Sunday, August 4, 2013

First Stop - Oysterville and Nahcotta

Visiting Oysterville on Willapa Bay 

The next day, we climbed back into the trusty truck and headed for Willapa Bay and Oysterville.

Oysters are king in Oysterville. Oysters were what brought settlement here in the 1850's and they are still the reason for Oysterville's continuing existence today.

Young oysters grow on old oyster shells and are harvested regularly.

Placing the growing oysters in cages, helps keep them safe while they grow.

Consequently, lots and lots......

and lots of old oyster shells are needed.

Truckloads of them, even.

There are many lovely old buildings in Oysterville. Click on the link to take a virtual walking tour of this village. Here is the historic old church there. It was built in 1892 at a cost of 1500 dollars for the Baptist congregation of Rev. R.H. Espy.

Oysterville was site of the first county seat and courthouse of Pacific County, Washington.

Ancient trees and weathered picket fences line the streets.

One of the lovely homes on the bay. You can see Willapa Bay behind the home and the mountains on the eastern side of the bay beyond.

Another beautiful home, rhododendrons and azaleas presenting a beautiful display.

Another beautiful abode.

This pretty, rambling home, is at the north end of the village.

Such a pretty spot.

These homes are almost all a century old, at least.

The old oyster cannery, a lasting sentinel.

The R.H. Espy home, built in 1871.

They've done a great job, all around, of preserving their heritage in Oysterville.

The Oysterville School for group activities.

Oysterville Sea Farms.

The Oysterville Post Office. Not the original building, but the site has been a post office since the 1850's.

Lovely homes with sweet details.

 We turned south, and headed for Nahcotta, another community on the bay.

Both of us had meals at "The Ark" restaurant in years past. It's closed, now, it's owners having taken up a new restaurant in Ocean Park. It looks so forlorn and lonely.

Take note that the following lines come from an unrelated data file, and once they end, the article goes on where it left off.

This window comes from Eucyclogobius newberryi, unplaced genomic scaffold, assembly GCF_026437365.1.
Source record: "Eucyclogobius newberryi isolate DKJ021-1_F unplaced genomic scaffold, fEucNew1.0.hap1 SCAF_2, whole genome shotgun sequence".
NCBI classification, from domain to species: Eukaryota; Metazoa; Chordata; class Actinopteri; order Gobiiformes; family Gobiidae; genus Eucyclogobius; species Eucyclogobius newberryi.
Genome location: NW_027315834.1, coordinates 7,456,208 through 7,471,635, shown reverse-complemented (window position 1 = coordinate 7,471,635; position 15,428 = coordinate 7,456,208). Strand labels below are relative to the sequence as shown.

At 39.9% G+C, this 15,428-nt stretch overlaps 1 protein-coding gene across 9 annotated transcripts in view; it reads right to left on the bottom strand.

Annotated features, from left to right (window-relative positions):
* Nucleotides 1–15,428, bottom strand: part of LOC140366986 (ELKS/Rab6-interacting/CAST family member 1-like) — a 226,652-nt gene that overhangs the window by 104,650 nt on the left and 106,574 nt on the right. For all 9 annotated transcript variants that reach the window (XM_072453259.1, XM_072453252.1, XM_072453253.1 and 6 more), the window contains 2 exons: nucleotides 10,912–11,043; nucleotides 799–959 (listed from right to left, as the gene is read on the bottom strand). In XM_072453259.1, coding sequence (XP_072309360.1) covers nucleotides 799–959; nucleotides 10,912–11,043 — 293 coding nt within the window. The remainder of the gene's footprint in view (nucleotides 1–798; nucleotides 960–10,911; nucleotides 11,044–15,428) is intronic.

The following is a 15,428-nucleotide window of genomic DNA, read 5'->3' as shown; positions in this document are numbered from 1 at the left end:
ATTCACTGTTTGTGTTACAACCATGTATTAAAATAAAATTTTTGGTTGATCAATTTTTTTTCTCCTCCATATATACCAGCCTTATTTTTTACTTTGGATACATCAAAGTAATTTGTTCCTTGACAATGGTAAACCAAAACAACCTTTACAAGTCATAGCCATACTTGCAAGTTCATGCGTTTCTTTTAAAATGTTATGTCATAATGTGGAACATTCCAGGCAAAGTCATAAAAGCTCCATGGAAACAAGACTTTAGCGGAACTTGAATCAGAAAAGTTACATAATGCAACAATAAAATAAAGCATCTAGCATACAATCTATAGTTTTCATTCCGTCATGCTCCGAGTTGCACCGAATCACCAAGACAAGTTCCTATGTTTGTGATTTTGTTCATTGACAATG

I think it might have been open as recently as 2007. We'll never forget the great food they served!

Nahcotta is one of the most picturesque harbors on the bay.

Ever seen a "boat wash"?

This fellow was washing the bottom of his boat. How convenient!

A sailboat, waiting it's turn....

Looking south along the bay......

Another view of the little harbor of Nahcotta.


  1. Lovely photo journal. I love the old church and there are some wonderful homes there. We do have older homes in weatherboard but seldom see it used today in Australia....I have rendered bricks which I quite like. But grew up in weatherboard homes and red brick during the week as I stayed with maternal grandparents for school.

    1. They often use cedar shakes (as we call them) for roofs and siding on the coast. Cedar doesn't rot easily and bugs, generally, don't like to eat it, so it's the wood of choice in many coastal areas. The clapboard (as we call it) of the church might have been made nearby or shipped in, in those early days. Don't know if it's original or not. Since it's now in a National Historic District, everything probably has to be restored, no re-modeled to match the standard. You've had the best of both worlds with the weatherboard and the rendered bricks, haven't you?

  2. Beautiful pictures, Kathie! We actually did have dinner at the Ark in 2007. How sad that they've closed. Did you get to the wonderful "book" store in Oysterville? What a haunt that is!

    1. We didn't stop at the book store in Oysterville. We're going back, though, I hope, in October, and will get to do more things. The proprietresses from the Ark in '07 have opened a new place in Ocean Shores. You can see it at I'd like to try it and hope we can go next time. They seem like truly dedicated chefs.

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